Let us look further at these two types of relationships, the traditional and the enlightened, and consider ways to achieve the latter one. Many of you learned as children that you have things wrong with you and that you are not perfect. Use the oak tree as an analogy again. The acorn, the seedling, little tree, and giant oak are all perfect expressions of the oak tree, no stage better than or less than the others. Most of you were not taught that you were always doing the best that you could do with your level of awareness, so mistakes were part of the learning process.  On top of that many of you were taught that if you acted badly, you were bad.  Behavior was not separated from the essence of who you really were.  If you heard such things as "You should know better than to…, Why did you ...?" or At your age you should..." then you learned to value-judge yourself with blaming and shaming self-talk.  Thus, you carry around a lot of guilt when your actions are not what you intended. It is helpful now to understand that you are not your behavior and to talk back to your negative voice by saying such things as, “I love you regardless of what you just did. Let’s learn to behave differently. I choose ______ from now on.”

 Your behavior is how you learned to get your needs met, both the conscious ones, as well as the unconscious ones. If you want to improve behavior then become aware of the needs behind the behavior. Children will, for example, irritate adults sometimes to get attention, because negative attention is better than no attention. The key to remember here is that you are good even if your behavior is bad and you are learning and growing through making choices, some of which will be mistakes and not to your liking. Your job is getting to know yourself better so you can express from this place of awareness.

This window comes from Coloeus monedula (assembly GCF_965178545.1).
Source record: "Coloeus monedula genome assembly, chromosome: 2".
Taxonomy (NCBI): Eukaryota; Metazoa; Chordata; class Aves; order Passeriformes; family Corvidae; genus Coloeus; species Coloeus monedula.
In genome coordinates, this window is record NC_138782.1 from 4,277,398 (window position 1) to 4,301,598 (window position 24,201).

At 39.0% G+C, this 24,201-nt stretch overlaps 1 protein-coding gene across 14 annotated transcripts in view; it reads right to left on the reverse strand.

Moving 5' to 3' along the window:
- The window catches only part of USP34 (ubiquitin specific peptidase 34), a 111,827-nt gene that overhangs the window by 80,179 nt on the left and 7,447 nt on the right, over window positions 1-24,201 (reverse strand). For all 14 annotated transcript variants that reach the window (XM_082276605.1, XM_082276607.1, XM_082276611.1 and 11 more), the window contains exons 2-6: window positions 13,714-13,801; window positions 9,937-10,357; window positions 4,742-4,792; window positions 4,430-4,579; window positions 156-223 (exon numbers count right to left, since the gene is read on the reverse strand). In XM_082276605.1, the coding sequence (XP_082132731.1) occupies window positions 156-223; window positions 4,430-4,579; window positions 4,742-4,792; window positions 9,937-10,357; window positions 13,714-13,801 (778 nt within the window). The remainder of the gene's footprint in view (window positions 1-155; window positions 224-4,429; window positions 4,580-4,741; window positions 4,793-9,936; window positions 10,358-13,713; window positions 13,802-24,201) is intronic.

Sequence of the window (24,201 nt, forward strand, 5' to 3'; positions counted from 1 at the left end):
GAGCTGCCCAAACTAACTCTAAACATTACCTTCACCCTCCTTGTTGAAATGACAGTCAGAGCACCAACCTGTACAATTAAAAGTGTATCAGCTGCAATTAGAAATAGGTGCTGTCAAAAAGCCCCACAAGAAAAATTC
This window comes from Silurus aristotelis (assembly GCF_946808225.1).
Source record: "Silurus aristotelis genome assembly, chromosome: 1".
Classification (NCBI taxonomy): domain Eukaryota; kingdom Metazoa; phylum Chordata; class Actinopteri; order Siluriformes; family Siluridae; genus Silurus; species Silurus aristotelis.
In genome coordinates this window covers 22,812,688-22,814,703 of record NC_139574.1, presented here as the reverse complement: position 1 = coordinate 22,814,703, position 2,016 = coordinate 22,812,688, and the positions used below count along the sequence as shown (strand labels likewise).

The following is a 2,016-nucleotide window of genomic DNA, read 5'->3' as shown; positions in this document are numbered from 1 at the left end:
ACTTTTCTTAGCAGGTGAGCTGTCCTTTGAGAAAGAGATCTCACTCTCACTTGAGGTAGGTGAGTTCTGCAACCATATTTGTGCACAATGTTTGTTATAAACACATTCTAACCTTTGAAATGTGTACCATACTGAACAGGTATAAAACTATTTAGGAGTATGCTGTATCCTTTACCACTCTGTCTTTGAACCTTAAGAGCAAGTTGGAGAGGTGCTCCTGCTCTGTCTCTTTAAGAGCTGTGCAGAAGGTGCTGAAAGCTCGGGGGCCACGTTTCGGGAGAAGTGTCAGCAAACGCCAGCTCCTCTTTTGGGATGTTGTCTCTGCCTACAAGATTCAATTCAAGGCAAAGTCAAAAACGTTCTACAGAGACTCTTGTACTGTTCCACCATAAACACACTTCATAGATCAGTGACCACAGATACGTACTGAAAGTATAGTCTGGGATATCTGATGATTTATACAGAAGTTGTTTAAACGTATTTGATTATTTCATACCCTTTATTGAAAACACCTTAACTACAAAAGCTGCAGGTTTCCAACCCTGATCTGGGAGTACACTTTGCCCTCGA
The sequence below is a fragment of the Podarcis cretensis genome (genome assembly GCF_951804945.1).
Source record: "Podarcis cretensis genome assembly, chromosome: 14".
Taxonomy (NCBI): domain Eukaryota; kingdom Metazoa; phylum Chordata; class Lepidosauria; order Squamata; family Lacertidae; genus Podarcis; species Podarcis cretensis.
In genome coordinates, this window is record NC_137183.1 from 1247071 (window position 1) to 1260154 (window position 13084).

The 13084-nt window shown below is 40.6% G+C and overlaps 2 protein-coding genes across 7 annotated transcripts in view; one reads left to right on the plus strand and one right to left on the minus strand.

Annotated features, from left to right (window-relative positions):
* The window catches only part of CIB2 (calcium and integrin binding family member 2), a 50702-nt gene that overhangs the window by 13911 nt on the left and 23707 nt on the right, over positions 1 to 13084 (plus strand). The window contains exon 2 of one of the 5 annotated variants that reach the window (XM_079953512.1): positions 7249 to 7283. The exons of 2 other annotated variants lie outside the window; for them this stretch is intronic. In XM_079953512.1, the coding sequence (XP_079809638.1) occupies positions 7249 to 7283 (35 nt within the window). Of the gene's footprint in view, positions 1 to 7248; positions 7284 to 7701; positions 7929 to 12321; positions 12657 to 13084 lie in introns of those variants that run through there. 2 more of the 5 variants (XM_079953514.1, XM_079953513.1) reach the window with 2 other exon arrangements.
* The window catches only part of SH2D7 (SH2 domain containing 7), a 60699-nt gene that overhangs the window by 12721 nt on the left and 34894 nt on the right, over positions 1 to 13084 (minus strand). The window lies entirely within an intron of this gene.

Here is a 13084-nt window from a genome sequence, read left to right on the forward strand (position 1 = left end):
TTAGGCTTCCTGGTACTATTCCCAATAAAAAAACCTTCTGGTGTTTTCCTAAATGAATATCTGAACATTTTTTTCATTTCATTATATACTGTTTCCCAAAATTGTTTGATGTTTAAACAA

The faulty thinking of confusing “you” with your behavior forms a lot of the basis for unenlightened relationships and has been handed down from generation to generation. In this type of relationship two individuals match up who have been conditioned to have low self-esteem, believing they have something wrong with themselves. They are needy and hoping another can fill them up. The two individuals are like two pieces of a puzzle that match up with reciprocal dramas and patterns of behavior. Some examples of reciprocal dramas would be where one partner is passive and submissive while the partner is dominant and authoritarian, or one is quiet and withholding of self while the partner is talkative and over-expressing of self, or one is responsible with time or money or watching the kids while the partner is irresponsible with one or all of these issues.